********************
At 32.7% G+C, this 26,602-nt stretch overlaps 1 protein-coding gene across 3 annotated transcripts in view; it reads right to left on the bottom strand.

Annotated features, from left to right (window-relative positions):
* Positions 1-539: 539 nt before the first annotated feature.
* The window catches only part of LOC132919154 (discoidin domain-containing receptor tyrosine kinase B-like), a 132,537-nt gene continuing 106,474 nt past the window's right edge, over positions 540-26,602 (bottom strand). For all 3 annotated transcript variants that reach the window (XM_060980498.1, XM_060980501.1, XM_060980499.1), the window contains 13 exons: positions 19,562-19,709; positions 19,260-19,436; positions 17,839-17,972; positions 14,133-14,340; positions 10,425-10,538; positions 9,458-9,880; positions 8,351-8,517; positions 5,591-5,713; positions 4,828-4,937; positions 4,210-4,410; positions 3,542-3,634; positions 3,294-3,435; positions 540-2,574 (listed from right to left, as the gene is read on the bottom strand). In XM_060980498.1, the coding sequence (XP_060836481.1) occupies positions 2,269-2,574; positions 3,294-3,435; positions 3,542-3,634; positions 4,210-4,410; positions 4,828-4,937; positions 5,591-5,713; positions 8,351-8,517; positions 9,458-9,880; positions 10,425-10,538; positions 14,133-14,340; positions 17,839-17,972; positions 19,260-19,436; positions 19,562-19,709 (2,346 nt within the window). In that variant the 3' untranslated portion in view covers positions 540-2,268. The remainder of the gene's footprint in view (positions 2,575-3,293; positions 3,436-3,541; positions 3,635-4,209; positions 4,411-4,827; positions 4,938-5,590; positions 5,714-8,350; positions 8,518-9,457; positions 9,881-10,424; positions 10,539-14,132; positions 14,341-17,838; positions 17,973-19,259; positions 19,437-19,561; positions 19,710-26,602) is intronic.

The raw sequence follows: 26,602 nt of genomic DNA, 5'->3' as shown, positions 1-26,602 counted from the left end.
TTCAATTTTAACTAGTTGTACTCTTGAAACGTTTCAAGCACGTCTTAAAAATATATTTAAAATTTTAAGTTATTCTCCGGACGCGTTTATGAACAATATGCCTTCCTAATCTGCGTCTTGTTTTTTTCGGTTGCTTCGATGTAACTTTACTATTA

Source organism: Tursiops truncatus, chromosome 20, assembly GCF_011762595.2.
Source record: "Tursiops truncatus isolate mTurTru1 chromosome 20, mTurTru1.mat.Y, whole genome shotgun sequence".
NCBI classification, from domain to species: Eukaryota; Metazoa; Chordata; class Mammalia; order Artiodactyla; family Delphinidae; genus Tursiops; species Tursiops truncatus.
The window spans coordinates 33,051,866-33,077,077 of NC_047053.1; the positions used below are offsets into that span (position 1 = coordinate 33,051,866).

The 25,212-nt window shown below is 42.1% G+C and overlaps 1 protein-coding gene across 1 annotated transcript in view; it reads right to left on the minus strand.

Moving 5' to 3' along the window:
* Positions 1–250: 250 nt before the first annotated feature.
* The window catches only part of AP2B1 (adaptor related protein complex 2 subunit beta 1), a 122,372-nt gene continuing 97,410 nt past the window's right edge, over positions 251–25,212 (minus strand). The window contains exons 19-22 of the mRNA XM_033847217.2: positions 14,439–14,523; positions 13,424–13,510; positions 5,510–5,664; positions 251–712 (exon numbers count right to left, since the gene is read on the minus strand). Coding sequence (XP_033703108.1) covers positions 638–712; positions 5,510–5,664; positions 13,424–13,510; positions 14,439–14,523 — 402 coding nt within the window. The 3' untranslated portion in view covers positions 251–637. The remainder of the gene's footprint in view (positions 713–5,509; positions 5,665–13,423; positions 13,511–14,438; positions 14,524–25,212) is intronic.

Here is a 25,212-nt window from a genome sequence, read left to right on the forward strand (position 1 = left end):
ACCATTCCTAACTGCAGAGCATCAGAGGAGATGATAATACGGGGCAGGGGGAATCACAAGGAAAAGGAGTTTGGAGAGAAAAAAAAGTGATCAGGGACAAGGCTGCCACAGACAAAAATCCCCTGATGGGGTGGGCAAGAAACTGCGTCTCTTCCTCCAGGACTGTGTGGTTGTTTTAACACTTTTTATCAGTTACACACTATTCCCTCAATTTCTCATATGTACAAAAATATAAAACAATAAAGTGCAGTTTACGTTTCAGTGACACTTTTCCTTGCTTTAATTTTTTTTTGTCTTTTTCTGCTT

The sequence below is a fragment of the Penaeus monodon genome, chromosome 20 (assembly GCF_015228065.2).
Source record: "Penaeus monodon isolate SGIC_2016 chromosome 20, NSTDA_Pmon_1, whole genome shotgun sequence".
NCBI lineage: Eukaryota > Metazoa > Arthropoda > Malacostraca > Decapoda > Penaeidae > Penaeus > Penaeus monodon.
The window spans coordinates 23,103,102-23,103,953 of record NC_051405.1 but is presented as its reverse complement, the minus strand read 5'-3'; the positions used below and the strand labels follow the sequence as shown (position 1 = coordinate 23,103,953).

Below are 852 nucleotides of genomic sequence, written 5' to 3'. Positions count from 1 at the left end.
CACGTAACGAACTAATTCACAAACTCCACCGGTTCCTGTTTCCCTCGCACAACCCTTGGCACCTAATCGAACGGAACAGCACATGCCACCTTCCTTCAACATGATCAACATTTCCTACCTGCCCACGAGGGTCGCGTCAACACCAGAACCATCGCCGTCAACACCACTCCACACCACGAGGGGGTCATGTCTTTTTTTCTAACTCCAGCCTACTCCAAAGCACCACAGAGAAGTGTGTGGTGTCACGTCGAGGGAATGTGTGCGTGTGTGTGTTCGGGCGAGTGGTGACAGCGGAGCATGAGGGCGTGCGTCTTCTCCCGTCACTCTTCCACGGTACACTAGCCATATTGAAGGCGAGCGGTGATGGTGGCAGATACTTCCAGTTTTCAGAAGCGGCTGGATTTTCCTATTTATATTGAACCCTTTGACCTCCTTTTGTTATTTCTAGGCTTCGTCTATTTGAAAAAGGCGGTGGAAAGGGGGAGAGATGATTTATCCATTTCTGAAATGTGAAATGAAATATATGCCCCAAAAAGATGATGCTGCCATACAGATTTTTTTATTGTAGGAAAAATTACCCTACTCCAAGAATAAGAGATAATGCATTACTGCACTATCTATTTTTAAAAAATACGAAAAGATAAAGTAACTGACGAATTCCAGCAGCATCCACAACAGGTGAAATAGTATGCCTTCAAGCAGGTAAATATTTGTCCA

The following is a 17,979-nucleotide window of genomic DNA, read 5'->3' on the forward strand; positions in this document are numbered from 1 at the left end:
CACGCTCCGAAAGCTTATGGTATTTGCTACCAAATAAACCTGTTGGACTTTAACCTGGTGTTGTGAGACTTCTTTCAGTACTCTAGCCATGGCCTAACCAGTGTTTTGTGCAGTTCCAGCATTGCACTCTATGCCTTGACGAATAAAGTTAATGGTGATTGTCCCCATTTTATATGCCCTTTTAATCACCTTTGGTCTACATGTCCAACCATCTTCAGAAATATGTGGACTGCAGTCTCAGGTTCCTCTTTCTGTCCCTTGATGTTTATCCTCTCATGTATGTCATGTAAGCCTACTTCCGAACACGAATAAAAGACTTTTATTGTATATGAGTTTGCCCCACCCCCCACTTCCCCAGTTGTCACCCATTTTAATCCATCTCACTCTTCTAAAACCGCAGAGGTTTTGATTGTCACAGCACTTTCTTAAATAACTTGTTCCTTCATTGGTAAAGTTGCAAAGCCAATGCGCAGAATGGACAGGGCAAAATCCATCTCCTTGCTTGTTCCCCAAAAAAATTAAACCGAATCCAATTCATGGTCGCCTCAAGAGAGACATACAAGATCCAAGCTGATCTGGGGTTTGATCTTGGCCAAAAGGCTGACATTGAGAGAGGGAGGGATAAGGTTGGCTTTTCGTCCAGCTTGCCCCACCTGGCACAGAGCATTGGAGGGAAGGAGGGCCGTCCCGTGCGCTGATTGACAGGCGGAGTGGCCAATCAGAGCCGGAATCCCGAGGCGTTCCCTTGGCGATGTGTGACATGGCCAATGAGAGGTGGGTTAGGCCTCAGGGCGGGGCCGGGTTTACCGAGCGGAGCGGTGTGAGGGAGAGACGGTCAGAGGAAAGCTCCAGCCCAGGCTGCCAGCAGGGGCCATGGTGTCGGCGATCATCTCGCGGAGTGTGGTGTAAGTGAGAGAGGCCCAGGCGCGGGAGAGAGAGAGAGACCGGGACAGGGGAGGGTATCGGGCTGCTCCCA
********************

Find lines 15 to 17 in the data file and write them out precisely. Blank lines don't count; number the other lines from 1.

Here is a 25,212-nt window from a genome sequence, read left to right on the forward strand (position 1 = left end):
ACCATTCCTAACTGCAGAGCATCAGAGGAGATGATAATACGGGGCAGGGGGAATCACAAGGAAAAGGAGTTTGGAGAGAAAAAAAAGTGATCAGGGACAAGGCTGCCACAGACAAAAATCCCCTGATGGGGTGGGCAAGAAACTGCGTCTCTTCCTCCAGGACTGTGTGGTTGTTTTAACACTTTTTATCAGTTACACACTATTCCCTCAATTTCTCATATGTACAAAAATATAAAACAATAAAGTGCAGTTTACGTTTCAGTGACACTTTTCCTTGCTTTAATTTTTTTTTGTCTTTTTCTGCTT

The sequence below is a fragment of the Penaeus monodon genome, chromosome 20 (assembly GCF_015228065.2).